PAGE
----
Stopping Academic Burnout in its Tracks

With nearly a third of the semester behind us, it’s right around that time of year where the motivation dips downward and focusing in class feels like it just got 10 times harder. 

Test grades are going up on Brightspace and the mere idea of checking it makes you anxious. Logging on only reminds you of the missing assignments that you still haven’t found the time to do. But who could blame you? You take five classes, work part-time, you’re involved with multiple clubs and of course, you need to have time to see your friends. And anyway, that class isn’t a part of your major; you just need to scrape by with a C for the credit. 

That voice in your head sounds nothing like the one you heard week one. That voice was full of energy and hope for a fun, productive semester ahead. You read the syllabus, wrote all the due dates in your brand-new planner and set up study and homework times in your Outlook calendar. Somehow, just like last semester, things still piled up and you wind up with another case of academic burnout. 

This experience of falling from a place of enthusiasm for learning to a place of apathy, anxiety and depression is widely experienced across college campuses. Researchers like Dr. Frances Jumoke Oloidi define this phenomenon; “Academic burnout refers to students’ feeling of debilitation, pessimism, and low self-efficacy. Academic burnout also refers to exhaustion and disengagement symptoms experienced by students due to long-term exposure to specific school demands.” 

Some students may have such a drastic case that they believe they aren’t smart enough or aren’t capable of handling their workload, so they feel the only answer may be changing their major or dropping out of school. These are not necessarily “bad” solutions. I changed my major from biology to journalism after a serious bout of academic burnout, and now I am much happier with what I have chosen to do with my life. There are also plenty of viable careers that don’t require a college degree, such as trade industries. However, a student shouldn’t have to give up on pursuing a career path that they still love due to burnout. So, what can they do about it? 

The First Step: Realizing You Are Burnt Out

Burnout can be difficult to spot in yourself, especially if it has become a part of your semester routine. Symptoms include feeling overwhelmed by work, often to the point of being unable to start any of the tasks at hand because it feels like too much — or, vice versa, only being able to focus on work and pushing everything else out. 

You may feel like you are lacking motivation and feeling apathetic about not just school work, but even things that were once enjoyable like hobbies or attending club meetings. Irritability and a short temper can come up and make social interactions unappealing, resulting in withdrawing from friends and family. 

The symptoms can be physical as well. Fatigue and lack of sleep due to a worrying mind only exacerbate the mental and emotional hardships. These can also lead to bodily aches and pains, like headaches. Feeling physically unwell only makes handling day-to-day life that much more stressful.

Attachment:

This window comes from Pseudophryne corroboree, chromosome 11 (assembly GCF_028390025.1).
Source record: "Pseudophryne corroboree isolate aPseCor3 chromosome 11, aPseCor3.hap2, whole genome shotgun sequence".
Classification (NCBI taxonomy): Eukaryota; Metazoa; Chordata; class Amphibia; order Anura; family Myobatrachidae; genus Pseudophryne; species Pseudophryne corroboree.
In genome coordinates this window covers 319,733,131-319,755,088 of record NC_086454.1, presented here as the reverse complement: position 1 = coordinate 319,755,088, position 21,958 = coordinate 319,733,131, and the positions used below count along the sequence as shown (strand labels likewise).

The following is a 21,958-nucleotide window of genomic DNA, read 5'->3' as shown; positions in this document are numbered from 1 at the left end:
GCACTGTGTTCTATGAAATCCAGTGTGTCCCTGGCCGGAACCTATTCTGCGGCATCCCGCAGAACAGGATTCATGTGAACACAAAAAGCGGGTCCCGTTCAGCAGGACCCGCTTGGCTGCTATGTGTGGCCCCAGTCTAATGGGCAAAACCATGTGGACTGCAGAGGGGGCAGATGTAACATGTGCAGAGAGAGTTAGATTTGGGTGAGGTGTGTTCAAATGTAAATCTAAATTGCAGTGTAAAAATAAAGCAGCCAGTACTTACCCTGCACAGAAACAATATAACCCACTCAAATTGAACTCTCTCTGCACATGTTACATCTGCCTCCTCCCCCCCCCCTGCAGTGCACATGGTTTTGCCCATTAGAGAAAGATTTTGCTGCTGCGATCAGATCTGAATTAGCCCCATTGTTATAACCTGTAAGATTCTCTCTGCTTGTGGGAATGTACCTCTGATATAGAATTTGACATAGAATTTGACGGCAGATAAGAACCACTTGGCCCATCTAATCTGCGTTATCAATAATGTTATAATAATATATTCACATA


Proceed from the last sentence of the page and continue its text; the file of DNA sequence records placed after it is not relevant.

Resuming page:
How Can We Help Ourselves?

To pull yourself out of this slump, there are things you can do to make a comeback for the rest of the semester. First is to take care of your mental and physical health, as you are the priority. Depending on how deep in the burnout you are, this can start with taking a couple of hours a day where you make sure you eat, shower, brush your teeth and clean your room. 

This can also be exercising to lower your stress, instead of staring at a blank Word document with writer’s block. The answer may come to you when you stop thinking about it so hard; it sounds counterintuitive — but taking the pressure off can provide clarity. Stepping away is not the same as giving up. 

Another helpful practice is talking to your friends, who may be experiencing the same thing as you, and holding each other accountable. If you’re struggling with getting assignments done or studying for a test, meet up with friends and work together, yet separately. If you’re in the same class, quiz each other; explain concepts and bounce ideas off of each other. If not, you can work side-by-side on different things as a form of parallel play; existing in a space together and doing independent tasks. It reduces the feeling of isolation, gives a more strict time frame in which you have to work and you can hold each other accountable when you get distracted and go on your phone. It’s also a way of multitasking by seeing friends and completing assignments, making this a great use of your already limited free time.

If you’re already behind on assignments and struggling to catch up, don’t neglect new assignments to get the old ones done. They are already late and will be dealt with as such, but you can always prevent more late assignments. Taking time on the weekends to go back to those overdue assignments is a better use of your time than having them impede on the rest of your week. 

Letting your professor know what is going on can be a big help; they want to see their students succeed. It’s better to ask for an extension on an assignment and get a no, rather than not asking when you could have gotten a yes. They can also help you set up a “plan of attack” and show you which missing and upcoming assignments to focus on first. They would rather you turn in the late essay worth 20% of your final grade than the four homework assignments that combined would be 10% of your grade. 

How Can We Prevent it From Starting Next Time?

To prevent academic burnout next semester, get to know the signs you display so you can stop it as soon as it starts. Evaluate the plan you made at the start of last semester and see where things did and didn’t work for you. Once again, you are the priority, so take care of yourself.